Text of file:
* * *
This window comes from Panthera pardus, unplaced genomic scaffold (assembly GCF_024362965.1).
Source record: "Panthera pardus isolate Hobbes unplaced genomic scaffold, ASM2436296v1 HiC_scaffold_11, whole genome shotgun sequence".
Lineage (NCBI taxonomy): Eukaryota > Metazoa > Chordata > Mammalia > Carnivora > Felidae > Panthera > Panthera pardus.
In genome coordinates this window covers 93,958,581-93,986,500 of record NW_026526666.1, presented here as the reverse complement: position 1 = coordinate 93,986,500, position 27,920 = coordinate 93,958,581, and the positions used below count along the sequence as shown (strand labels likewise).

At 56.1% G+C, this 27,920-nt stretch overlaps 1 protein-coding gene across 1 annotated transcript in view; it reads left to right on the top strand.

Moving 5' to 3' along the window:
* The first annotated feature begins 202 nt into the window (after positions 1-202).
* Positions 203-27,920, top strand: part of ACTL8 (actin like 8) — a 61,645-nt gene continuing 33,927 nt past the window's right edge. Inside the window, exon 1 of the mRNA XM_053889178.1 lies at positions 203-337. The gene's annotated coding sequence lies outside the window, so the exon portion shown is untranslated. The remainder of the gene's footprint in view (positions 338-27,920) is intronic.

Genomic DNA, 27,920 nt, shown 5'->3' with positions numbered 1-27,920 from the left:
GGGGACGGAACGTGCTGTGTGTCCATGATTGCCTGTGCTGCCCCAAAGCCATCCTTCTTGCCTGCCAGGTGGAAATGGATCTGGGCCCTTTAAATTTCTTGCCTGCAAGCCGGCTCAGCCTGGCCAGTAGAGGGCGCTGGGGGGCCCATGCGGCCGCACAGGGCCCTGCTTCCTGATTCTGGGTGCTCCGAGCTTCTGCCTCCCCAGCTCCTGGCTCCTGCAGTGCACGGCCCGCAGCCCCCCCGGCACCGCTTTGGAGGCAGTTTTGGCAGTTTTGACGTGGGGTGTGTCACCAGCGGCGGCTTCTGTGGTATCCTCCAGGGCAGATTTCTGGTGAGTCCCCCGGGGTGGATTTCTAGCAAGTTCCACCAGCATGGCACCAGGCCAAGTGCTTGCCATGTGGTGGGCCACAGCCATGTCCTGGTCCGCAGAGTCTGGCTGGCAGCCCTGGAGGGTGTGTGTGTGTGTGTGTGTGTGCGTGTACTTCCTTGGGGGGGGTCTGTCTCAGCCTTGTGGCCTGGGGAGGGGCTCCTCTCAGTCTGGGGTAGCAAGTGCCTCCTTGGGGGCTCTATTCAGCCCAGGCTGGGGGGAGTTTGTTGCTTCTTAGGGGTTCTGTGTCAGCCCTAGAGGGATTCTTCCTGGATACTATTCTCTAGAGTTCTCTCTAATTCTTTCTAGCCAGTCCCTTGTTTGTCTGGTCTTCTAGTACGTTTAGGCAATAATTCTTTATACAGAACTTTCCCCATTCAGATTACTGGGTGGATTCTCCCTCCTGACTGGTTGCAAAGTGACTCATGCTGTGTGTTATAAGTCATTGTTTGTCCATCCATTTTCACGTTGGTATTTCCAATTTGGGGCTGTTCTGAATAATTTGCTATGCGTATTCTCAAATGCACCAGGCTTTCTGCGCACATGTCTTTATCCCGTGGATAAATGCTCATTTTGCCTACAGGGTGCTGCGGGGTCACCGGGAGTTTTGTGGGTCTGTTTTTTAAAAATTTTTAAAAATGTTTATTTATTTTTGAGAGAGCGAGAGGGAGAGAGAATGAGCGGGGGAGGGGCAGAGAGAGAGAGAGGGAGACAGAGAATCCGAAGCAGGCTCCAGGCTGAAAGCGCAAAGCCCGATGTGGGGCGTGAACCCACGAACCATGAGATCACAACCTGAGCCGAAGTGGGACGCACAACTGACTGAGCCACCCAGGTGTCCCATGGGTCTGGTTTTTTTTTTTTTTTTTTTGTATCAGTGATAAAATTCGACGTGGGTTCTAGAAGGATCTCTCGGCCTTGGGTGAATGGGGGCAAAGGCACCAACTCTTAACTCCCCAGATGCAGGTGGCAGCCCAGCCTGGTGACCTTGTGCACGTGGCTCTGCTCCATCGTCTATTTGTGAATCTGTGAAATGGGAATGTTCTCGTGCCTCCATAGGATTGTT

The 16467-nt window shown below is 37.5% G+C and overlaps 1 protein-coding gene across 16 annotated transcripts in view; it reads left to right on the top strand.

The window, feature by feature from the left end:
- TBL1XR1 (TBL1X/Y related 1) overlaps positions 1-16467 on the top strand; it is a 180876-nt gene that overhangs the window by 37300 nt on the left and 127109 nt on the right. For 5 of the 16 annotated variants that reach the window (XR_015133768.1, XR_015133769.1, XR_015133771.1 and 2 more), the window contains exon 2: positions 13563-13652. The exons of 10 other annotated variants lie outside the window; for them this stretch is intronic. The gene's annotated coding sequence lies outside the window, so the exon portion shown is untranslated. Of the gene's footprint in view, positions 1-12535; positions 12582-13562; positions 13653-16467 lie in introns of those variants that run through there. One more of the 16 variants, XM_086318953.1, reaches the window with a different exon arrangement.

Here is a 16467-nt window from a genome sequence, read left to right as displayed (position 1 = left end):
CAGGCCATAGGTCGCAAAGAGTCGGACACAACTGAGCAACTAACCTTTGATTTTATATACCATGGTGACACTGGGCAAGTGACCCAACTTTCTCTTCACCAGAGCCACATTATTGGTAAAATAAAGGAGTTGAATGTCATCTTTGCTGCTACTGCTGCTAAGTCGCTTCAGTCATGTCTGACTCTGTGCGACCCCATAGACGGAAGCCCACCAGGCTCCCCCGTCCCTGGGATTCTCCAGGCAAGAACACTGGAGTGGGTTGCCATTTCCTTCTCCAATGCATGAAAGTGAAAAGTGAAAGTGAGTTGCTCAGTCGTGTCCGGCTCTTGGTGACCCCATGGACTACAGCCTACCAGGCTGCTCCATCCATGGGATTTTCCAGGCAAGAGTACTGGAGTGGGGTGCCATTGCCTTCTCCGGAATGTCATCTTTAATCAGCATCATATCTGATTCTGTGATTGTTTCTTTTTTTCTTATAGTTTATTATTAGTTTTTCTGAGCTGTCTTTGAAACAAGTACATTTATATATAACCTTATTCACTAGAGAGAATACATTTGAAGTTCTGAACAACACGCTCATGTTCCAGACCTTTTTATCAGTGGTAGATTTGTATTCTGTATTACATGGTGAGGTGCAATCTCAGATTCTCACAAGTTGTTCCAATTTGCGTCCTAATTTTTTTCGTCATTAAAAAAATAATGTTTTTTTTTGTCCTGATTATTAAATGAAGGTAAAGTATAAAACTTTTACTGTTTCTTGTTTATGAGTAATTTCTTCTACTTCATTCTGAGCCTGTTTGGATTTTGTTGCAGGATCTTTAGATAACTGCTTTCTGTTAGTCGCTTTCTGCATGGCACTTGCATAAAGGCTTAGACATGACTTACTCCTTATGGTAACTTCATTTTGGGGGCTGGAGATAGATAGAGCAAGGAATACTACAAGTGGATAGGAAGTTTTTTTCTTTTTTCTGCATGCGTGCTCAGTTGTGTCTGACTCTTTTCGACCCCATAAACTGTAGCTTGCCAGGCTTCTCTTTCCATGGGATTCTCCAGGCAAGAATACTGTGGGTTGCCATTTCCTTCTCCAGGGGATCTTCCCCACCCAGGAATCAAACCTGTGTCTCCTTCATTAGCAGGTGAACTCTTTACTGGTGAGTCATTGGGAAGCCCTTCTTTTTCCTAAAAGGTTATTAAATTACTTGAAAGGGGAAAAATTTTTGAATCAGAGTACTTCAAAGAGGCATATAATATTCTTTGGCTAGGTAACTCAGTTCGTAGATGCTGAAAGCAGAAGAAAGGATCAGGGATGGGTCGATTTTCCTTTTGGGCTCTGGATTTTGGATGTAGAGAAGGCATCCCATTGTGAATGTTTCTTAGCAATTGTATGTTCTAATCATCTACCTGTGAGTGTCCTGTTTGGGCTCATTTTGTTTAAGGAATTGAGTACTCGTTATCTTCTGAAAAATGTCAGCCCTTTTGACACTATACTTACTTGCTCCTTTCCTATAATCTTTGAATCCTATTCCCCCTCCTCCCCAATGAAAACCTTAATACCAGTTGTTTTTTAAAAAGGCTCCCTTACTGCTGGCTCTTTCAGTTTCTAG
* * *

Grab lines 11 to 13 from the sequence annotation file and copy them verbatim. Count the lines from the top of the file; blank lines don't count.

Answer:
The 16467-nt window shown below is 37.5% G+C and overlaps 1 protein-coding gene across 16 annotated transcripts in view; it reads left to right on the top strand.

The window, feature by feature from the left end:
- TBL1XR1 (TBL1X/Y related 1) overlaps positions 1-16467 on the top strand; it is a 180876-nt gene that overhangs the window by 37300 nt on the left and 127109 nt on the right. For 5 of the 16 annotated variants that reach the window (XR_015133768.1, XR_015133769.1, XR_015133771.1 and 2 more), the window contains exon 2: positions 13563-13652. The exons of 10 other annotated variants lie outside the window; for them this stretch is intronic. The gene's annotated coding sequence lies outside the window, so the exon portion shown is untranslated. Of the gene's footprint in view, positions 1-12535; positions 12582-13562; positions 13653-16467 lie in introns of those variants that run through there. One more of the 16 variants, XM_086318953.1, reaches the window with a different exon arrangement.